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MESMEC — Result In Brief

Project ID: 300879
Funded under: FP7-PEOPLE
Country: United Kingdom

The role of meiobenthos in marine ecosystems

Marine biologists studied small sediment-dwelling invertebrates known as meiobenthos to gain a better understanding of shallow-water marine ecosystems and how they may be affected by climate change.
The role of meiobenthos in marine ecosystems
The MESMEC (Meiobenthos in shallow-water marine ecosystems: A monitoring, experimental and modelling study to understand shallow-water meiobenthic function in marine ecosystems and assess its economic value) project investigated the structure, diversity, function and importance of meiobenthos to better understand their role in marine ecosystems. Researchers used long-term monitoring to study the natural distribution patterns of meiobenthos. Laboratory experiments were conducted to assess the impact of changes on temperature, carbon dioxide and oxygen levels, and food.

MESMEC integrated the results into coupled ecosystem models and determined the contribution of meiobenthos to ecosystem functioning. The team also calculated the current and future contribution of meiobenthos to the socioeconomic value of coastal ecosystems.

Analysis of samples collected off the south-west coast of England revealed a close relationship between productivity in surface waters and meiobenthic diversity, and seasonal phytoplankton blooms. This close relationship between surface of the sea and the seafloor has implications for the development of ecosystem models. It will help scientists to better predict changes in biodiversity and ecosystem functioning in the face of climate change.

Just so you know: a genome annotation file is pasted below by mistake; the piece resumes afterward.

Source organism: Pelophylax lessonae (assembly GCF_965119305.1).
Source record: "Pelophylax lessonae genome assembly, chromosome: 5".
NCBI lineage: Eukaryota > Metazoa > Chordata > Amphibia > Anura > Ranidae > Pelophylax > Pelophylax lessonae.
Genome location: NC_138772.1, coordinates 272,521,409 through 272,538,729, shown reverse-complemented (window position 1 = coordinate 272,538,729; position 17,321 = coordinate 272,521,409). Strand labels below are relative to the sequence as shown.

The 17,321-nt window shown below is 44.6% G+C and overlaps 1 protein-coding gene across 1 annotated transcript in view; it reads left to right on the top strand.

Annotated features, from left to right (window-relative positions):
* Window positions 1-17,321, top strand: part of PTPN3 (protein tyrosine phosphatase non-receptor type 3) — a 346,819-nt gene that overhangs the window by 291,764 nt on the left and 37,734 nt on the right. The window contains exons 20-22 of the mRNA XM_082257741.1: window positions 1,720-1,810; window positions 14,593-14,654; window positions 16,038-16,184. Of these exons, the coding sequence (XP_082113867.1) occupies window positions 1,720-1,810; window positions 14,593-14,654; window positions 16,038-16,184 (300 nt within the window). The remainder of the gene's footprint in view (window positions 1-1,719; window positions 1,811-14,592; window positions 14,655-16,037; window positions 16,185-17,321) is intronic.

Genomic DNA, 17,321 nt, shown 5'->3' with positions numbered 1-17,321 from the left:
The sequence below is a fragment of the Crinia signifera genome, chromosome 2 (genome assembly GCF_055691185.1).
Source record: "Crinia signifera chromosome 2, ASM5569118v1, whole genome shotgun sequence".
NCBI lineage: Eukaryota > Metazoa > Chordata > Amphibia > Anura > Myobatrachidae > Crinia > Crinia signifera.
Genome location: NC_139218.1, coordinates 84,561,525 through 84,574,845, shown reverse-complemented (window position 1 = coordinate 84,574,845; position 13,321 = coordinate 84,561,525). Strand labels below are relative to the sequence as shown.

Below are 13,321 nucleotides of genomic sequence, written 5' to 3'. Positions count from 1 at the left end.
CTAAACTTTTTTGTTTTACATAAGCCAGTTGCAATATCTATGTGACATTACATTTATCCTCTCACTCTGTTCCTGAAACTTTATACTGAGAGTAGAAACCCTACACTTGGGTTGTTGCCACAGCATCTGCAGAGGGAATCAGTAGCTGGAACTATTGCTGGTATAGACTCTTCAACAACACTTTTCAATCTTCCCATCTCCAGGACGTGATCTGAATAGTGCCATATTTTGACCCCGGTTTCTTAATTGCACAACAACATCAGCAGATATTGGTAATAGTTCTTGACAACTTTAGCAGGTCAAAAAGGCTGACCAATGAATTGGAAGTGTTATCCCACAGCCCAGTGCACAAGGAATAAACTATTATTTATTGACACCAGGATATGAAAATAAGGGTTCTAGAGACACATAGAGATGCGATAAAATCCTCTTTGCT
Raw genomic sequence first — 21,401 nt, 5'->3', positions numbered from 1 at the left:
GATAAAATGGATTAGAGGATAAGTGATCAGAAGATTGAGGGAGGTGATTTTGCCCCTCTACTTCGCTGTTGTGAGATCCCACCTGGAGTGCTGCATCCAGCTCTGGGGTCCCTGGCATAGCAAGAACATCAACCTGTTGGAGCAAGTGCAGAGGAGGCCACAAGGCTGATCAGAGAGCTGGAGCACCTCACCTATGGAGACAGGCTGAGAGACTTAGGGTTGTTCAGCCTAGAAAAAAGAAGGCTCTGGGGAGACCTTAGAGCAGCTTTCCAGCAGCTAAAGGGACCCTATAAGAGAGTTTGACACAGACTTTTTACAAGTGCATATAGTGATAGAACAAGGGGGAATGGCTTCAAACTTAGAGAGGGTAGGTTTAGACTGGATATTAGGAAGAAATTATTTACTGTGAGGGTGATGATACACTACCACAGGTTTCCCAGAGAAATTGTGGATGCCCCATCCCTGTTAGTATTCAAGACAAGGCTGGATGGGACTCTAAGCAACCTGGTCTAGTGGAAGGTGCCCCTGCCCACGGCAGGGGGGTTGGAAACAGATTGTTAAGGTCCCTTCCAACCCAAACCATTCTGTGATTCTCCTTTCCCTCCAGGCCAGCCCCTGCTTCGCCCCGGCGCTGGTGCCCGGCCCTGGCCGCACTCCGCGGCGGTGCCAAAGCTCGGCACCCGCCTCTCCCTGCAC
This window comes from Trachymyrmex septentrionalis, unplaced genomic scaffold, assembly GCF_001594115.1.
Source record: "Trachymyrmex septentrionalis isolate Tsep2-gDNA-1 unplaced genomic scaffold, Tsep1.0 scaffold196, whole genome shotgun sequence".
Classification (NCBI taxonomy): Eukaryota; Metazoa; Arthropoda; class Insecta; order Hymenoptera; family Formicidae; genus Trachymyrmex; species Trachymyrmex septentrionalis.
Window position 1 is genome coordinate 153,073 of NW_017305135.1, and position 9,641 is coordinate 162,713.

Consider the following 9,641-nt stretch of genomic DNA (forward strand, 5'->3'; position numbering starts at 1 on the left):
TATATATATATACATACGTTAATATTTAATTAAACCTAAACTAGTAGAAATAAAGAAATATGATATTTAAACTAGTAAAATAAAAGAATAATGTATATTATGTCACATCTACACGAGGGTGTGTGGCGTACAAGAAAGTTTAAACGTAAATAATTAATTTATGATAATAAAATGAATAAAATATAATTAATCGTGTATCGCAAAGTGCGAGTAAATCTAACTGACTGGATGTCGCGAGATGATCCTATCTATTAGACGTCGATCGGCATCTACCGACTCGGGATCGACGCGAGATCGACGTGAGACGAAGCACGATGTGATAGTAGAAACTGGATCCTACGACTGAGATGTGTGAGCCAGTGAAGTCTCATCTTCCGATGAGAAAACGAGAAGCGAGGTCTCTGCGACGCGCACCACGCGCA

Experiments were conducted to determine the impact of ocean acidification on meiobenthos at the end of the 21st century. Results indicate that there would be a minor but detectable impact on meiobenthic abundance and community composition.

Short-term (two weeks) exposure to ocean acidification indicated that meiobenthos are able to cope with the changes, without high mortality or changes to diversity or composition. Longer-term exposure (10 weeks) affected most if not all aspects of meiobenthic communities. Increased temperature affected meiobenthic communities and added to the negative effects of ocean acidification.

MESMEC resulted in innovative marine ecosystem research that will provide opportunities for development of the meiobenthic research group at Plymouth Marine Laboratory. It also made a significant contribution to European marine management with regard to the objectives of the EU Marine Strategy Framework Directive (MSFD).

Related information


Meiobenthos, marine ecosystems, sediment, shallow-water, climate change, ocean acidification
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